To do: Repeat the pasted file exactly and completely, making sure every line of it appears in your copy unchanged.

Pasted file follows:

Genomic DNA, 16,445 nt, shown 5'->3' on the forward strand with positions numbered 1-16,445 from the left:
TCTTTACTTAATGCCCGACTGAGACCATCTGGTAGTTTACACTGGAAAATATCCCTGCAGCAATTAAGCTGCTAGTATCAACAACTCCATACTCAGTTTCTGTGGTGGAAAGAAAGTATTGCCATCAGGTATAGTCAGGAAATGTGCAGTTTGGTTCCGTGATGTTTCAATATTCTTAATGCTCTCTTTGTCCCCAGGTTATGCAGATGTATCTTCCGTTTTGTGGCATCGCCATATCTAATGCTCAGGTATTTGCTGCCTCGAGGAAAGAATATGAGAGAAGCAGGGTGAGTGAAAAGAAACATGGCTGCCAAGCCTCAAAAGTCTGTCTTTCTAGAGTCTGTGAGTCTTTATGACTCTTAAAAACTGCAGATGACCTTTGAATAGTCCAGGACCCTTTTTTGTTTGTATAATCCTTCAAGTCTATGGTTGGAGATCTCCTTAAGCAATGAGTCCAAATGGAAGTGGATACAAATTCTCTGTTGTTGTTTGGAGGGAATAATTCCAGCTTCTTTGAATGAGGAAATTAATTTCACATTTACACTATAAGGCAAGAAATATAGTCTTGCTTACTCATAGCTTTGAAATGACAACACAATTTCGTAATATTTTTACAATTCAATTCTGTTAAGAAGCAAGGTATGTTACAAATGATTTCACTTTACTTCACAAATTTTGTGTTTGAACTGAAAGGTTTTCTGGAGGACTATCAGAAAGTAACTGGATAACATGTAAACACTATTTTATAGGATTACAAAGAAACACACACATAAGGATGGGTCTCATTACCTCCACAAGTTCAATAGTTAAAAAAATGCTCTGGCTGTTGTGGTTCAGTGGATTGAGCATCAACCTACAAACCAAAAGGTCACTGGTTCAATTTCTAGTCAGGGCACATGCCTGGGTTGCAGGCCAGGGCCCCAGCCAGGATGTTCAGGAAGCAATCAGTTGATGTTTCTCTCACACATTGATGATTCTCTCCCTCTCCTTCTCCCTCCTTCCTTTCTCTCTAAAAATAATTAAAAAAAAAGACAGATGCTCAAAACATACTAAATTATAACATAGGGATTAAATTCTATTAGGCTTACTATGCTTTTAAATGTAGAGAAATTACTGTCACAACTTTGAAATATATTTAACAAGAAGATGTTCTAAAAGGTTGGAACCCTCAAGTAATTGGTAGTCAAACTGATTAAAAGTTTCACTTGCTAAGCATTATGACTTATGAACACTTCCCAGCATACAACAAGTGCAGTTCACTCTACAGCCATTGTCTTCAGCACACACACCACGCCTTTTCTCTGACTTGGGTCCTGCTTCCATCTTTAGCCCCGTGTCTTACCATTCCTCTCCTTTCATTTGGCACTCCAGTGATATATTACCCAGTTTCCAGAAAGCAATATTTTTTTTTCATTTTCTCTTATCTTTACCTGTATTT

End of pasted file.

Genomic DNA, 16,445 nt, shown 5'->3' on the forward strand with positions numbered 1-16,445 from the left:
TCTTTACTTAATGCCCGACTGAGACCATCTGGTAGTTTACACTGGAAAATATCCCTGCAGCAATTAAGCTGCTAGTATCAACAACTCCATACTCAGTTTCTGTGGTGGAAAGAAAGTATTGCCATCAGGTATAGTCAGGAAATGTGCAGTTTGGTTCCGTGATGTTTCAATATTCTTAATGCTCTCTTTGTCCCCAGGTTATGCAGATGTATCTTCCGTTTTGTGGCATCGCCATATCTAATGCTCAGGTATTTGCTGCCTCGAGGAAAGAATATGAGAGAAGCAGGGTGAGTGAAAAGAAACATGGCTGCCAAGCCTCAAAAGTCTGTCTTTCTAGAGTCTGTGAGTCTTTATGACTCTTAAAAACTGCAGATGACCTTTGAATAGTCCAGGACCCTTTTTTGTTTGTATAATCCTTCAAGTCTATGGTTGGAGATCTCCTTAAGCAATGAGTCCAAATGGAAGTGGATACAAATTCTCTGTTGTTGTTTGGAGGGAATAATTCCAGCTTCTTTGAATGAGGAAATTAATTTCACATTTACACTATAAGGCAAGAAATATAGTCTTGCTTACTCATAGCTTTGAAATGACAACACAATTTCGTAATATTTTTACAATTCAATTCTGTTAAGAAGCAAGGTATGTTACAAATGATTTCACTTTACTTCACAAATTTTGTGTTTGAACTGAAAGGTTTTCTGGAGGACTATCAGAAAGTAACTGGATAACATGTAAACACTATTTTATAGGATTACAAAGAAACACACACATAAGGATGGGTCTCATTACCTCCACAAGTTCAATAGTTAAAAAAATGCTCTGGCTGTTGTGGTTCAGTGGATTGAGCATCAACCTACAAACCAAAAGGTCACTGGTTCAATTTCTAGTCAGGGCACATGCCTGGGTTGCAGGCCAGGGCCCCAGCCAGGATGTTCAGGAAGCAATCAGTTGATGTTTCTCTCACACATTGATGATTCTCTCCCTCTCCTTCTCCCTCCTTCCTTTCTCTCTAAAAATAATTAAAAAAAAAGACAGATGCTCAAAACATACTAAATTATAACATAGGGATTAAATTCTATTAGGCTTACTATGCTTTTAAATGTAGAGAAATTACTGTCACAACTTTGAAATATATTTAACAAGAAGATGTTCTAAAAGGTTGGAACCCTCAAGTAATTGGTAGTCAAACTGATTAAAAGTTTCACTTGCTAAGCATTATGACTTATGAACACTTCCCAGCATACAACAAGTGCAGTTCACTCTACAGCCATTGTCTTCAGCACACACACCACGCCTTTTCTCTGACTTGGGTCCTGCTTCCATCTTTAGCCCCGTGTCTTACCATTCCTCTCCTTTCATTTGGCACTCCAGTGATATATTACCCAGTTTCCAGAAAGCAATATTTTTTTTTCATTTTCTCTTATCTTTACCTGTATTT